“Don’t let them forget about me.” These words were spoken as I held an iPad to Mary’s face while she told her husband goodbye from a Covid-19 ward after a traumatic hospitalization that left her in multiple organ failure. (Names have been changed for privacy.)
At least 40,000 children have lost a parent to Covid-19 this year.
These words still haunt me. Earlier, Mary had spoken to her young children, 5 and 7 years old. But her last request before she died was to her husband, and it was a simple one: Don’t let her young children forget their mother.
At least 40,000 children have lost a parent to Covid-19 this year — likely an underestimate, and a tally that does not account for adults who have lost parents to Covid-19. As families around the country take off their masks outdoors and the country celebrates in restaurants and houses of worship, take time to acknowledge that, both as individuals and as a collective, this Mother’s Day might just be the hardest one of all for a lot of us.
The miracle of the Covid-19 vaccines has allowed Americans to start to emerge from their homes and inch a bit closer to normal. But anyone who has experienced a loss of a mother or mother figure in their life, especially recently, would likely give anything to have had access to a vaccine or treatment that could have prevented death.
Our conventional approach to grief comes from understanding the stages and emotions related to the process: denial, anger, depression, etc. But grieving without funerals, hugging or crying in person with our communities are things we haven’t encountered at this scale before the pandemic. Many of us have become used to life over Zoom, but grieving is another story. Technology can be a poor substitute and is likely to foster isolation, and that isolation is often replaced by despair.
For the many who have lost mothers in the past year, these steps may help you navigate through this Mother’s Day. The first step in coping with loss, especially when it feels like everyone else is celebrating, is to acknowledge that you do not put grief behind you or get past it; you accept that you will likely carry your grief and loss at all times. It is why, years from now, a smell or a sound will remind you of your grief and the trauma of the loss may repeat itself.
A tangible expression of loss can be both tragic and healing at the same time.
The next step is to recognize that grief, especially the loss of a mother on the occasion of Mother's Day, can take many forms. When possible, it can help to bring awareness to its various disguises.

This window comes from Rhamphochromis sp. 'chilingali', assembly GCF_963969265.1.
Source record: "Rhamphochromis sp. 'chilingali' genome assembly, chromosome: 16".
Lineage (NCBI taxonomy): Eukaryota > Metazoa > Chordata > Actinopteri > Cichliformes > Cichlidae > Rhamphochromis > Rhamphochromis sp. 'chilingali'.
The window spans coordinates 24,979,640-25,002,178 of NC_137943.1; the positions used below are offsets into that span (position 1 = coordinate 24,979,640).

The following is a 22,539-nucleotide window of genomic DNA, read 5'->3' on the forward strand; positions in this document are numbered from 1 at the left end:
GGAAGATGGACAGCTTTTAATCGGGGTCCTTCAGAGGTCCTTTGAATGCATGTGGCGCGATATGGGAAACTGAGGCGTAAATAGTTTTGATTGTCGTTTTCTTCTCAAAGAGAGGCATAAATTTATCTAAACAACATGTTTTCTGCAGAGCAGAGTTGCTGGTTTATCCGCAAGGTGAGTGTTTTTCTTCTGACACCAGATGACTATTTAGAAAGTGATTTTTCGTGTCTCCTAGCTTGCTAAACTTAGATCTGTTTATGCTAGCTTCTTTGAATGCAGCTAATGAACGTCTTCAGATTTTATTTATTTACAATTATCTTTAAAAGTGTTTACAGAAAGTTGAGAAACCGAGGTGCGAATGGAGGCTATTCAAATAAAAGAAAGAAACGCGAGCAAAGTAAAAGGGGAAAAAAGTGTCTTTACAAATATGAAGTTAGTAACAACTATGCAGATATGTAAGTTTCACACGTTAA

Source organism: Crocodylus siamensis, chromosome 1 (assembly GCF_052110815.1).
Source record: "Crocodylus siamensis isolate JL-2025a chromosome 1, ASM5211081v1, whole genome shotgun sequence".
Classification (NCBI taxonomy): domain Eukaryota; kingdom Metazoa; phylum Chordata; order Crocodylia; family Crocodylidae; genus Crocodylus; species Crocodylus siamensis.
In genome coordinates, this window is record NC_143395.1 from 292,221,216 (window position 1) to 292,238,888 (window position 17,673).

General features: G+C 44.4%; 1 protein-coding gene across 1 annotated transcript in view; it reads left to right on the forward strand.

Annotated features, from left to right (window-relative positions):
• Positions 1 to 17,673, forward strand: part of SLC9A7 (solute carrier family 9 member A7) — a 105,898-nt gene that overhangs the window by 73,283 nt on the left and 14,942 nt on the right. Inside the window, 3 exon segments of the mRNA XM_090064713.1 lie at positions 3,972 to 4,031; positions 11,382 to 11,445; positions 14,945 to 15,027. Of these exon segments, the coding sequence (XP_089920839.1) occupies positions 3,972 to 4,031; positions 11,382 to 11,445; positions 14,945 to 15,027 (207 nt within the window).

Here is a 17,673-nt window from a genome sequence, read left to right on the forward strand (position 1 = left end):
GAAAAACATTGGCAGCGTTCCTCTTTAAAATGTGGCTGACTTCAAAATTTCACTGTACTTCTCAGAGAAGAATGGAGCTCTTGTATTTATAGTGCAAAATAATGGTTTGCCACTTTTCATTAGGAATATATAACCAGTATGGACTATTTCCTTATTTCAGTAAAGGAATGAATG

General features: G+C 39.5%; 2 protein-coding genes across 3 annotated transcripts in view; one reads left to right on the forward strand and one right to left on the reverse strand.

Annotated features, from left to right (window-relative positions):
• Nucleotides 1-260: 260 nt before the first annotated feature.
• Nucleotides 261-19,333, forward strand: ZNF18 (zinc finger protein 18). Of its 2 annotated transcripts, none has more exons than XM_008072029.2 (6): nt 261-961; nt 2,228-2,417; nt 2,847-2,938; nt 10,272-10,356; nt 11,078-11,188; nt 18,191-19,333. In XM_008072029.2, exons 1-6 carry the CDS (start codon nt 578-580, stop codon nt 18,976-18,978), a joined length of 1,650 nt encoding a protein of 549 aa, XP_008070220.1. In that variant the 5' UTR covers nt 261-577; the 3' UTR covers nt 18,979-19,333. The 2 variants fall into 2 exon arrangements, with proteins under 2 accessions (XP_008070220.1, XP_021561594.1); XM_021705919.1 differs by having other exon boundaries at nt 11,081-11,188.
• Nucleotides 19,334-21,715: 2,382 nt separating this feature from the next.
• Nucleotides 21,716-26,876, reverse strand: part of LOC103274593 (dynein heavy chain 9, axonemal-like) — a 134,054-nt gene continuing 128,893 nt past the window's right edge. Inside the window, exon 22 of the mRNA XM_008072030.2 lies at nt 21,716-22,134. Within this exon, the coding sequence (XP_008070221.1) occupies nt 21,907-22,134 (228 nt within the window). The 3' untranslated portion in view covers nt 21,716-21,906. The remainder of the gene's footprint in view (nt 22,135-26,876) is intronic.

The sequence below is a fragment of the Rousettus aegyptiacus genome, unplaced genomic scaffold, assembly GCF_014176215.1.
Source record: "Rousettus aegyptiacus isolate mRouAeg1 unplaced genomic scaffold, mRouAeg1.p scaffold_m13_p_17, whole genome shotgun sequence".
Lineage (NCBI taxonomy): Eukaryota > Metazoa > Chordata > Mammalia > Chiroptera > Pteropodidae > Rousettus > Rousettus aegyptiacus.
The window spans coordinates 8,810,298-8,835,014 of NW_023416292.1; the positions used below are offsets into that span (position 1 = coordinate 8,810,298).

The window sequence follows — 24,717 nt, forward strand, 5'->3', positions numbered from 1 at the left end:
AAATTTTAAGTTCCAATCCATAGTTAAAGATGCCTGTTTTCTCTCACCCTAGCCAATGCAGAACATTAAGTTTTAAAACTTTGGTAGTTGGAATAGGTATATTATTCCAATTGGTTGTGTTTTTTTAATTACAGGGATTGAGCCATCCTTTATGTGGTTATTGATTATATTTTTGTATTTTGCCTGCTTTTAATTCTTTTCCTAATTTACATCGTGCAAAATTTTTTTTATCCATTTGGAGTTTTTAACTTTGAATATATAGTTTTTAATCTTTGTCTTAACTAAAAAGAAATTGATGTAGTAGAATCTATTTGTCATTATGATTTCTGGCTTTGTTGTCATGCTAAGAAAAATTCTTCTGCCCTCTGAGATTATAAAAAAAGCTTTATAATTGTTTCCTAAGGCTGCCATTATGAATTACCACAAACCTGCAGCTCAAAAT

Sharon* is a 35-year-old woman whose mother died of Covid-19 early in the pandemic. She thought she had dealt with the worst of her bereavement and had resumed normal life but started to experience problems with hair loss and menstrual irregularities. A thorough medical workup revealed no specific cause.
Months after her mother’s virtual funeral, we slowly realized that her grief and loss were manifesting in changes to her body. Her grief had consumed her not in the form of tears but in changes to her hormonal axis. It had found its way to the surface and was begging for attention.
Sharon was diagnosed with a type of complicated grief — one that is distinct and different from other types of grief or mood disorders. Mental health support combined with regular primary care visits allowed her to transform the grief from her physical reactions to a more typical pattern of mourning.
Another action that can help the entire country deal with our losses this Mother’s Day is to memorialize and acknowledge the loss as a group. Many of us, myself included, were visibly moved by the words of President Joe Biden and the memorial of lights erected in front of the Washington Monument to the 400,000 lives lost to Covid-19.
The memorial reinforced the need for our society to grieve collectively and the catharsis it can bring. A tangible expression of loss can be both tragic and healing at the same time.
For many families, Mother’s Day will be an incredible reminder of a grief that is raw and especially profound as the news and social media platforms are dominated with scenes of celebration, recreation and hope.
If you are reading this and know of someone who has gone through a loss this past year, try to be vigilant and aware that grief, like the love that fostered it in the first place, is incredibly individual and unique. Refrain from saying you are sorry or from feeling awkward. Instead, try to meet them where they are in their journey of grieving. Our nation is still not through with this pandemic and, frankly, we may never be, but our loved ones deserve a place in everyone’s consciousness.